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Sherlock Holmes - Why did the diode fry?

Discussion in 'General Electronics Discussion' started by rockrockmcrock, Dec 20, 2011.

  1. rockrockmcrock

    rockrockmcrock

    41
    3
    Dec 19, 2011
    Hi gurus,

    I'm trying to work out what happened to fry a schottky diode in a second hand battery I've been given.

    The battery has a small PCB that includes a charging port, connection port (for connecting the battery to the equipment, and a diode for reverse polarity protection.

    The pack would trickle charge at 70mA, the diode is rated at 400mA and has a capacity of 1100mAh.
    If trickle charged through the port all current passes through the diode.
    A jumper can be added to the connection port which bypasses (shorts out) the diode, this allows for battery cycling/conditioning.

    I suspect the battery has been cycled at 1C (1100mA) with the jumper attached. The 400mA diode is still in the circuit but shorted. Would current still flow through the diode? and is this what blew it (it is really toasted!)?

    I have to say I'm confused as I thought that if you short something out in a circuit the current works like water in pipes and it all takes the path of zero resistance (i.e. the short)

    Thanks guys!
     
    Last edited: Dec 20, 2011
  2. OLIVE2222

    OLIVE2222

    690
    25
    Oct 2, 2011
    hi rockrockmcrock,

    Indeed if the diode is shorted they can't be damaged in anyway. What it can happen is that the 1C current was applied before setting the jumper, or the jumper was removed before the 1C current. Trash the diode and place a 2Amp one will make the stuff more bullet prof!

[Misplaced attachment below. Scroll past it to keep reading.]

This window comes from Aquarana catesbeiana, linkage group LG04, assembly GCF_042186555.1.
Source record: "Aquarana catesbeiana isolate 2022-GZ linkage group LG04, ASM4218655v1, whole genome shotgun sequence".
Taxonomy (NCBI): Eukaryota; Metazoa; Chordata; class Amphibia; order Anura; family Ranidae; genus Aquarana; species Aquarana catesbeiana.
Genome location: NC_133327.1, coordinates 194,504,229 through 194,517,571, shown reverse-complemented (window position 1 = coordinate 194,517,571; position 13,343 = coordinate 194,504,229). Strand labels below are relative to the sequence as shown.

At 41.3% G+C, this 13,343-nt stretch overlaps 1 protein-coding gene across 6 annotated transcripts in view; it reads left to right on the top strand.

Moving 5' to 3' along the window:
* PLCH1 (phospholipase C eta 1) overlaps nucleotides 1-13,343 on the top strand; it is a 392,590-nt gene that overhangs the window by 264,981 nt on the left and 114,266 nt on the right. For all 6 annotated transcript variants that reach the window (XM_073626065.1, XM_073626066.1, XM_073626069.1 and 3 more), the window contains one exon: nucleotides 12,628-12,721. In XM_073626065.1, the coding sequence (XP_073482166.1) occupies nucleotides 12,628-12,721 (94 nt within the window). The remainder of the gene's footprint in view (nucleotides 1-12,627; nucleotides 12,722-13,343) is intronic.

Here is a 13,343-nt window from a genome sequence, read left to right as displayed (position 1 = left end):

Olivier
     
  3. rockrockmcrock

    rockrockmcrock

    41
    3
    Dec 19, 2011
    Thanks - that's what I thought and you've put my mind at ease as I did in fact replace it with a 3A version (although the size difference is comedic!).

    I really can't understand it though as the standard smart charger for it shouldn't be able to work without the jumper in place as I'm pretty sure it senses back current to judge when the battery at capacity. With no back current it should drop out with a "connection break" error on its LCD. Hence the need for the jumper to take out the diode - I might be wrong though!

    The only thing I can think of is that the jumper was dirty and causing a resistance. Complete mystery - but thanks again - at least I know my 3A schottky was a good choice and will save the worry in future!
     
  4. jackorocko

    jackorocko

    1,284
    1
    Apr 4, 2010
    You might want to double check the continuity of the bypass while your at it to make sure that is working as intended.

    Btw, how did you come up with comedic instead of cosmetic?
     
  5. rockrockmcrock

    rockrockmcrock

    41
    3
    Dec 19, 2011
    :) I'm not an electronics expert - so when I open up the battery case I see a few dainty ports and this little tiny fried diode on the board - I think right, I'll just get one with a bigger ampage - I rock into Maplin's expecting to get roughly the same physically sized diode and I get this massive monster instead that is half the width of the PCB and has garden wire for connectors. I didn't want to look like a complete fool so I acted as if I was expecting something that big&ugly and left thinking "OK it's only 39p but is this thing physically dangerous and how the @£$%£!! am I going to fit it on the board!" :confused:

    Luckily it did - but it looks like the original diode's steroid-mad "Frankenstein" style brother. I didn't even know diodes came that big on PCBs outside of the 1960s classic car. :)

    I really did mean comedic - perhaps I'm childish, but it made me snigger when I saw it anyway!
     
    Last edited: Dec 20, 2011
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